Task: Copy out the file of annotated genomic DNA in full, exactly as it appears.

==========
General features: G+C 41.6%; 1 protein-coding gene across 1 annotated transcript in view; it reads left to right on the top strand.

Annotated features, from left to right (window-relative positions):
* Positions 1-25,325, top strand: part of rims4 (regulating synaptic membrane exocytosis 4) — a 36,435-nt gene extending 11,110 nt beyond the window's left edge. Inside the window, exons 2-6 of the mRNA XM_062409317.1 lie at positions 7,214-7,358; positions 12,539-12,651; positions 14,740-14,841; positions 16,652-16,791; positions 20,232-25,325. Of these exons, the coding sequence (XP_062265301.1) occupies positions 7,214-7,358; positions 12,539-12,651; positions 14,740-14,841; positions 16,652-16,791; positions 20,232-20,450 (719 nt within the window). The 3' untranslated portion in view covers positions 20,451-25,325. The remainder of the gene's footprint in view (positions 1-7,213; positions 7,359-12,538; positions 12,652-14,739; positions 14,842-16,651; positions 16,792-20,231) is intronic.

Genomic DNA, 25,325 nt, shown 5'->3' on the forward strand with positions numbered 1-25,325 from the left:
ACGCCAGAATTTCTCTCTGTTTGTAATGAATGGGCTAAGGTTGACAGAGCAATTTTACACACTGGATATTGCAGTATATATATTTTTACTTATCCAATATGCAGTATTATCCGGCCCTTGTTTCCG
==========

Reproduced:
General features: G+C 41.6%; 1 protein-coding gene across 1 annotated transcript in view; it reads left to right on the top strand.

Annotated features, from left to right (window-relative positions):
* Positions 1-25,325, top strand: part of rims4 (regulating synaptic membrane exocytosis 4) — a 36,435-nt gene extending 11,110 nt beyond the window's left edge. Inside the window, exons 2-6 of the mRNA XM_062409317.1 lie at positions 7,214-7,358; positions 12,539-12,651; positions 14,740-14,841; positions 16,652-16,791; positions 20,232-25,325. Of these exons, the coding sequence (XP_062265301.1) occupies positions 7,214-7,358; positions 12,539-12,651; positions 14,740-14,841; positions 16,652-16,791; positions 20,232-20,450 (719 nt within the window). The 3' untranslated portion in view covers positions 20,451-25,325. The remainder of the gene's footprint in view (positions 1-7,213; positions 7,359-12,538; positions 12,652-14,739; positions 14,842-16,651; positions 16,792-20,231) is intronic.

Genomic DNA, 25,325 nt, shown 5'->3' on the forward strand with positions numbered 1-25,325 from the left:
ACGCCAGAATTTCTCTCTGTTTGTAATGAATGGGCTAAGGTTGACAGAGCAATTTTACACACTGGATATTGCAGTATATATATTTTTACTTATCCAATATGCAGTATTATCCGGCCCTTGTTTCCG